Friday, May 25, 2012

An Insignificant Wish

No Answer
I used to look at the biggest outcasts in my school and wonder. No, I wasn't looking in a mirror, but there were times when I wondered, and wished that I were. After all, it would have been nice to be the best at something. Have you ever wondered what it would take to be, hands-down, the biggest outcast in your school?

I have, but just when I think I may be able to master it, the trends change and everything gets turned upside down. So I am caught in some place in the middle where neither cool nor outcast reside. Mocking me from both sides is my place of honor.

There is something worse than feeling like God is always punishing you. It's feeling like God doesn't think of you at all. The insignificant wish that God thought of them at all, even if it is just to be treated poorly. At least then they knew they mattered in some way.

I have often wondered if this wasn't what caused Job the most pain. He could man up and battle against the physical pain. He could even do an adequate job of expressing his feelings and emotionally purge. But through most of his trial, he endured it with a silence that drove him crazy. He felt as though he were ignored by the One Person who could make a difference.

Job 19:4-12
4 Even if I have sinned,
    that is my concern, not yours.
5 You think you’re better than I am,
    using my humiliation as evidence of my sin.
6 But it is God who has wronged me,
    capturing me in his net.[a]
7 “I cry out, ‘Help!’ but no one answers me.
    I protest, but there is no justice.
8 God has blocked my way so I cannot move.
    He has plunged my path into darkness.
9 He has stripped me of my honor
    and removed the crown from my head.
10 He has demolished me on every side, and I am finished.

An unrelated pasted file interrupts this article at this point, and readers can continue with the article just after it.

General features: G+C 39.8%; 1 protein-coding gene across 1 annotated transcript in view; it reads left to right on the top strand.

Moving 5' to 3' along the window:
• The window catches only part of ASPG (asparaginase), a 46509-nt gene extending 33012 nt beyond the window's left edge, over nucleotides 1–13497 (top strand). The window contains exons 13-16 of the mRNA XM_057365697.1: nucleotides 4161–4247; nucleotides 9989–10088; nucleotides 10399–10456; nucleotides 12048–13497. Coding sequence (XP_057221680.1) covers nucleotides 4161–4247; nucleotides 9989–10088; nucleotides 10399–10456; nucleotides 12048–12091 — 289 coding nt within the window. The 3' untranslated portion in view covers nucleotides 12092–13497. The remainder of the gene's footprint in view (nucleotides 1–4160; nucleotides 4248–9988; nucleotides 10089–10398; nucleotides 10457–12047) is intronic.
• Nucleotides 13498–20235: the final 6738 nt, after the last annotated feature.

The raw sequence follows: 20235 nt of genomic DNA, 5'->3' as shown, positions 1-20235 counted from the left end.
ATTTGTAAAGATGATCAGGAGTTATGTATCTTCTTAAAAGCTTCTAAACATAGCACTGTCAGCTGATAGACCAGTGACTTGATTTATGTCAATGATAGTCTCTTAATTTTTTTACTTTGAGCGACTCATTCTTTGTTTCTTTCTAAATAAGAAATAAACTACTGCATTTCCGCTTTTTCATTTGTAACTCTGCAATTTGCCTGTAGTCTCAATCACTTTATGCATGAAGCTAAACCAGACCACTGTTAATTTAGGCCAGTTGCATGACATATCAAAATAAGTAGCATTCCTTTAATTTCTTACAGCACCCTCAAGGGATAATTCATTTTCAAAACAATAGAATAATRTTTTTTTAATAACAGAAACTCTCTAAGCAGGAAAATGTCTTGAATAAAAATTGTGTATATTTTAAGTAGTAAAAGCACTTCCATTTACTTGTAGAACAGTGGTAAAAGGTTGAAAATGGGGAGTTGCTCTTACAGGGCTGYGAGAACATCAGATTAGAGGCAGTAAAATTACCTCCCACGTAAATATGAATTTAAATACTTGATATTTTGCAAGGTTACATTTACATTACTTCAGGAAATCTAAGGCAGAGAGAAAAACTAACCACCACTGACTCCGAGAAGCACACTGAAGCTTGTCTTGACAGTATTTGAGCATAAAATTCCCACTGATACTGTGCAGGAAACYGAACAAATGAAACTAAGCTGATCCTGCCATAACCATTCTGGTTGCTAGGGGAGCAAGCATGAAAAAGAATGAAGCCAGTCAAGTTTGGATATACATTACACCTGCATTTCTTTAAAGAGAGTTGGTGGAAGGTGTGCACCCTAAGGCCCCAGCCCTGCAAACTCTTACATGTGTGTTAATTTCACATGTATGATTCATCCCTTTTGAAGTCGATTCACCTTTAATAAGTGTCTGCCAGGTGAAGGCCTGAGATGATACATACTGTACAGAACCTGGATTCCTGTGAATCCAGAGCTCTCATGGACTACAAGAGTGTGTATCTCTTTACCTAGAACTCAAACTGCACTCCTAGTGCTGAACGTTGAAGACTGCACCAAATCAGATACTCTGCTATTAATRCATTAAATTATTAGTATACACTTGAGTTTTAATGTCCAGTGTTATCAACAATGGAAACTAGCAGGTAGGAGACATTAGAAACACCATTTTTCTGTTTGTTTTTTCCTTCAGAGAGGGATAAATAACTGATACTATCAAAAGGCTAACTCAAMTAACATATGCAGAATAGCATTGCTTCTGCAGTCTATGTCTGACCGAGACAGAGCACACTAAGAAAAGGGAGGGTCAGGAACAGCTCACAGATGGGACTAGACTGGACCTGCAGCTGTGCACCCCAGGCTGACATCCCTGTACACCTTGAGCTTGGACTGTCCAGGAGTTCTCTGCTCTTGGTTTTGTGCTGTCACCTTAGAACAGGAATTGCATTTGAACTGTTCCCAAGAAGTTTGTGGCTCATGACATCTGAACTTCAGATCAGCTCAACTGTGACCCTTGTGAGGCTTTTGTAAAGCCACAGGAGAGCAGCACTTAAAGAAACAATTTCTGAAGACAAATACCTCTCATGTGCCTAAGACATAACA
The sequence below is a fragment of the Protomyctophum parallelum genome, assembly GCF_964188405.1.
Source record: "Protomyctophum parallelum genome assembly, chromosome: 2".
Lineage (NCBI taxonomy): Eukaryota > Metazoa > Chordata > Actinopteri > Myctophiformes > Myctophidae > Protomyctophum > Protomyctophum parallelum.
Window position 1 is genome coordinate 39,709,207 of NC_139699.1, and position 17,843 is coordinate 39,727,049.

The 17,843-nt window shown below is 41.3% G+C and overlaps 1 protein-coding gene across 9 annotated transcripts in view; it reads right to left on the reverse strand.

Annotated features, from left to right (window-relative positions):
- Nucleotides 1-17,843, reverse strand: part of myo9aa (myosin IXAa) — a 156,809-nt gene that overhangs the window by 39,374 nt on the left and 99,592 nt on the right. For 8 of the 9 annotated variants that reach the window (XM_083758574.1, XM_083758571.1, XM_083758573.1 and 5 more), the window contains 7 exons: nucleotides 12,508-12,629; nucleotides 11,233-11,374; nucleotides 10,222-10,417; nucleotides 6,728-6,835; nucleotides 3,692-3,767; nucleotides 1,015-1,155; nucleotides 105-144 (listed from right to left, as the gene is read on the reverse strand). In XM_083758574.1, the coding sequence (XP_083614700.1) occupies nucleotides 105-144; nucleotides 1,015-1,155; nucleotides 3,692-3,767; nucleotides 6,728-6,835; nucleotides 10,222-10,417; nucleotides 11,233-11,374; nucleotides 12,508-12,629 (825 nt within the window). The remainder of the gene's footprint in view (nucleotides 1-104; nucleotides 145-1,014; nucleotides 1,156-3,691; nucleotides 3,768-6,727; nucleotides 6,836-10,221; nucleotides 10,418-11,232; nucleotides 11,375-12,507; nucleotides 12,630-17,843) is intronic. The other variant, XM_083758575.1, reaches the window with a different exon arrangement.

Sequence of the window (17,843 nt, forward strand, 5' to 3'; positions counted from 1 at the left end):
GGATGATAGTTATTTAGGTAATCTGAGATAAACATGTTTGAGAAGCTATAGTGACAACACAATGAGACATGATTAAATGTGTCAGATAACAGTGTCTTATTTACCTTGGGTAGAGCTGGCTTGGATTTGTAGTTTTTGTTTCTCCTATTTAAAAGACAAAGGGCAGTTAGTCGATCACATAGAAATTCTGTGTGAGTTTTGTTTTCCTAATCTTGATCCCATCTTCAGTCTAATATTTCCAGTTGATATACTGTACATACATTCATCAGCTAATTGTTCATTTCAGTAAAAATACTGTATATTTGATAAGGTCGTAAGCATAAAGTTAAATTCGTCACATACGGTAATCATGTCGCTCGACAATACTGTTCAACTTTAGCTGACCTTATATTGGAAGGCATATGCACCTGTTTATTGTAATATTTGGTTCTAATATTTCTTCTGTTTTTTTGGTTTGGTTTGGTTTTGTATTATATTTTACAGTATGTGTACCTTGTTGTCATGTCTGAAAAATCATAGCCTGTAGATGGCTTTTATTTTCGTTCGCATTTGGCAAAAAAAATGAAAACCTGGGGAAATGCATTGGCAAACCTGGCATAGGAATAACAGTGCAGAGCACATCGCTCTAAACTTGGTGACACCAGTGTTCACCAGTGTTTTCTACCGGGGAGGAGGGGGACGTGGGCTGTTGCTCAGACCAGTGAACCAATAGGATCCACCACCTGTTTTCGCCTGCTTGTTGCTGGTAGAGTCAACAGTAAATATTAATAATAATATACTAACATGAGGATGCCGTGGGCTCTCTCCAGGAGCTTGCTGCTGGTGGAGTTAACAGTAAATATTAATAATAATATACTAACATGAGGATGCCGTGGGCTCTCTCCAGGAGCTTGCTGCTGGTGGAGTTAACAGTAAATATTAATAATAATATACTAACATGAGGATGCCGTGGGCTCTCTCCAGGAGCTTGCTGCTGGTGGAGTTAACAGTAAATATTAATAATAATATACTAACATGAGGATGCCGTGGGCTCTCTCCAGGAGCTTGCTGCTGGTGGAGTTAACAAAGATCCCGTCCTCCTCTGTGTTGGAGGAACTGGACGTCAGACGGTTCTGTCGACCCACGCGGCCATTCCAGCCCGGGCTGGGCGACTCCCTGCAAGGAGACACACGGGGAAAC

He has uprooted my hope like a fallen tree.
11 His fury burns against me;
    he counts me as an enemy.
12 His troops advance.
    They build up roads to attack me.
    They camp all around my tent.



It's making a call in your time of need and getting only that reassuring recording, letting you know your message will be received. But will it be returned? One can only hope.

I thought about ending this post with the previous paragraph. But then I was concerned that my friends might assume I had gone emo ten years after being emo was in. While the timing would be totally me, showing up tragically late for a party, instead of fashionably so, that is not the direction I am headed. 

However, I am attempting to understand the feelings of insignificance from every direction, both healthy and unhealthy. Because it is my contention that understanding how the mind works, along with the pushing and pulling of society, will lead us to recognize where our true significance lies, not with us, but in the One who made us. 

That is my insignificant wish. 

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